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Brooksville council holds the line on tax rate, funds Main Street program

City Council decides to keep the same tax rate, despite the increase advertised on early tax notices.
Brooksville City Hall
Brooksville City Hall
Published Sep. 4

BROOKSVILLE — Brooksville’s city leaders have honed their spending plans for the new fiscal year and were able to bring their proposed property tax rate down to the same rate as this year.

Several weeks ago, they tentatively set a rate 25 percent higher than the current rate, which was advertised on tax notices sent out to city property owners. But last week, after hours of discussing their 2020 priorities, council members voted unanimously keep the current rate of 6.2 mills.

That rate equates to $6.20 in taxes for every $1,000 of appraised taxable property value. It would bring in property tax revenues for city operations of $2.7 million.

Last week’s decision was in anticipation of this week’s first public hearing on the city budget. The final city budget hearing is Sept. 18.

The spending plan funds several city road and infrastructure improvements, which city officials have discussed since they decided last year to close the city police department and contract with Hernando County Sheriff Al Nienhuis for law enforcement services.

Also included in the spending plan are 3 percent pay raises for city employees. Department head raises will be determined by City Manager Mark Kutney.

The city also plans to add several new staff members, including a city engineer, a special projects leader, a fire inspector, an information technology staff member and two sanitation workers.

The most hotly contested of the expenditures was providing the Brooksville Main Street Program with $46,120 for the new fiscal year, which begins Oct. 1. In a 3-2 vote, with council members Betty Erhard and Robert Battista voting no, the council agreed to the expenditure, but will require more fiscal reporting to the city.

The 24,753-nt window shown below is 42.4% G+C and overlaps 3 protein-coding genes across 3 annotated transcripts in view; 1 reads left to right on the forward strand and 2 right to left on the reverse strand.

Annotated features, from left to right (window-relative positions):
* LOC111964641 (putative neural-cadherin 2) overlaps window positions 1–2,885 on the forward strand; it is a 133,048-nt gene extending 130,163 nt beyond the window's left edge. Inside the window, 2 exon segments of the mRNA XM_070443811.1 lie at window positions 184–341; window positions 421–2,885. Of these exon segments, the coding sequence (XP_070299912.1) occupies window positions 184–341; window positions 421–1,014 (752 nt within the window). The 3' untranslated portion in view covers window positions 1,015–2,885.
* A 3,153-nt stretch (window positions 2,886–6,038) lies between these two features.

Erhard said she could not get past the previous ties of the Main Street parent organization — the Brooksville Vision Foundation — to the Florida Blueberry Festival, which left Brooksville two years ago. The Blueberry Festival and its director, Michael Heard, were frequently criticized for failing to be transparent with financial records.

For each of the past three years, the city has contributed $51,000 to help establish the Brooksville Main Street program, which is designed to improve downtown, promote businesses in the city and bring visitors.

Three years was enough time for the program to become self-sufficient, Erhard said.

Battista has voiced concern that there are not enough business spaces in downtown Brooksville for a viable Main Street program. Many of the existing spaces are filled with professional offices, rather than retail shops, he said, which makes it difficult to attract visitors to downtown.

Mayor William Kemerer said he believes that Brooksville’s downtown can be redeveloped successfully, but agreed with council members Joe Bernardini and Pat Brayton on the need for accountability.

Main Street will be required to submit monthly financial reports and cannot ask the city to waive fees for events. The program’s quarterly check from the city will require the organization to meet those provisions.
















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